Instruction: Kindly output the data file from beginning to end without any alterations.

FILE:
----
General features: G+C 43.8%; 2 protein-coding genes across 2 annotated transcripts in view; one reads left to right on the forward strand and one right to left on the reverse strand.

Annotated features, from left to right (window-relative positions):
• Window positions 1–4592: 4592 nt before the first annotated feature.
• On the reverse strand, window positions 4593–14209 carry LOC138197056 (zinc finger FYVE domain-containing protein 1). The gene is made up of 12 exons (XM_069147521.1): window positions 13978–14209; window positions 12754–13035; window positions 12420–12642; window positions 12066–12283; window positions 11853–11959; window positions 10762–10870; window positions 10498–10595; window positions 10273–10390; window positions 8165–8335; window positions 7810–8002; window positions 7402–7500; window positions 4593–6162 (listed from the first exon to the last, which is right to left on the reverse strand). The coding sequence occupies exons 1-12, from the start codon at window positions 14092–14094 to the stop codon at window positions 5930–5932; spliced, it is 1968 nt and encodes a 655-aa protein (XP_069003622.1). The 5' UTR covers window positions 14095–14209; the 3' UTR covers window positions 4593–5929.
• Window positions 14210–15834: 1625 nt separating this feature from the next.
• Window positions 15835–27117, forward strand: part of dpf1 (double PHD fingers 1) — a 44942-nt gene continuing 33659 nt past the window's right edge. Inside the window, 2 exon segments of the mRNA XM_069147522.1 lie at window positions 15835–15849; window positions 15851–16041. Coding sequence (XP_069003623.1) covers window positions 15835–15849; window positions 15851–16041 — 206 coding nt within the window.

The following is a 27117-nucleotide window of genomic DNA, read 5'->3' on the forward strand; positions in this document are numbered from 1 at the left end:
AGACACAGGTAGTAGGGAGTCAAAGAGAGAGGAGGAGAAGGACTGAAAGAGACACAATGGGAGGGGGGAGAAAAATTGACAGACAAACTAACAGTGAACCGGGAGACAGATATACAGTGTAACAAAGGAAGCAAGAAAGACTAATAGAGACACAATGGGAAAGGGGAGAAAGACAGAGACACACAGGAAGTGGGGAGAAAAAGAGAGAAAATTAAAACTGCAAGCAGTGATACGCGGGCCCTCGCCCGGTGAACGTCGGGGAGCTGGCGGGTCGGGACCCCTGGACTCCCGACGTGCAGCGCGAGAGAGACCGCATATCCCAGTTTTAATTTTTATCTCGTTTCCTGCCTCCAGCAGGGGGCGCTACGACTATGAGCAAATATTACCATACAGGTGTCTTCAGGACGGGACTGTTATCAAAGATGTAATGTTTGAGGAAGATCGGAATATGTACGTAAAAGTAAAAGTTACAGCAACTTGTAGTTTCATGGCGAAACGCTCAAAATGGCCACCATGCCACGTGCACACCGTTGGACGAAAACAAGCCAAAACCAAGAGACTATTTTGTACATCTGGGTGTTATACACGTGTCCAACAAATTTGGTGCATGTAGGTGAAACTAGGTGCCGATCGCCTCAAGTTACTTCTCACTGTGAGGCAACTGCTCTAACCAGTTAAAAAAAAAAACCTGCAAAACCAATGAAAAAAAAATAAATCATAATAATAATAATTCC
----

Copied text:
General features: G+C 43.8%; 2 protein-coding genes across 2 annotated transcripts in view; one reads left to right on the forward strand and one right to left on the reverse strand.

Annotated features, from left to right (window-relative positions):
• Window positions 1–4592: 4592 nt before the first annotated feature.
• On the reverse strand, window positions 4593–14209 carry LOC138197056 (zinc finger FYVE domain-containing protein 1). The gene is made up of 12 exons (XM_069147521.1): window positions 13978–14209; window positions 12754–13035; window positions 12420–12642; window positions 12066–12283; window positions 11853–11959; window positions 10762–10870; window positions 10498–10595; window positions 10273–10390; window positions 8165–8335; window positions 7810–8002; window positions 7402–7500; window positions 4593–6162 (listed from the first exon to the last, which is right to left on the reverse strand). The coding sequence occupies exons 1-12, from the start codon at window positions 14092–14094 to the stop codon at window positions 5930–5932; spliced, it is 1968 nt and encodes a 655-aa protein (XP_069003622.1). The 5' UTR covers window positions 14095–14209; the 3' UTR covers window positions 4593–5929.
• Window positions 14210–15834: 1625 nt separating this feature from the next.
• Window positions 15835–27117, forward strand: part of dpf1 (double PHD fingers 1) — a 44942-nt gene continuing 33659 nt past the window's right edge. Inside the window, 2 exon segments of the mRNA XM_069147522.1 lie at window positions 15835–15849; window positions 15851–16041. Coding sequence (XP_069003623.1) covers window positions 15835–15849; window positions 15851–16041 — 206 coding nt within the window.

The following is a 27117-nucleotide window of genomic DNA, read 5'->3' on the forward strand; positions in this document are numbered from 1 at the left end:
AGACACAGGTAGTAGGGAGTCAAAGAGAGAGGAGGAGAAGGACTGAAAGAGACACAATGGGAGGGGGGAGAAAAATTGACAGACAAACTAACAGTGAACCGGGAGACAGATATACAGTGTAACAAAGGAAGCAAGAAAGACTAATAGAGACACAATGGGAAAGGGGAGAAAGACAGAGACACACAGGAAGTGGGGAGAAAAAGAGAGAAAATTAAAACTGCAAGCAGTGATACGCGGGCCCTCGCCCGGTGAACGTCGGGGAGCTGGCGGGTCGGGACCCCTGGACTCCCGACGTGCAGCGCGAGAGAGACCGCATATCCCAGTTTTAATTTTTATCTCGTTTCCTGCCTCCAGCAGGGGGCGCTACGACTATGAGCAAATATTACCATACAGGTGTCTTCAGGACGGGACTGTTATCAAAGATGTAATGTTTGAGGAAGATCGGAATATGTACGTAAAAGTAAAAGTTACAGCAACTTGTAGTTTCATGGCGAAACGCTCAAAATGGCCACCATGCCACGTGCACACCGTTGGACGAAAACAAGCCAAAACCAAGAGACTATTTTGTACATCTGGGTGTTATACACGTGTCCAACAAATTTGGTGCATGTAGGTGAAACTAGGTGCCGATCGCCTCAAGTTACTTCTCACTGTGAGGCAACTGCTCTAACCAGTTAAAAAAAAAAACCTGCAAAACCAATGAAAAAAAAATAAATCATAATAATAATAATTCC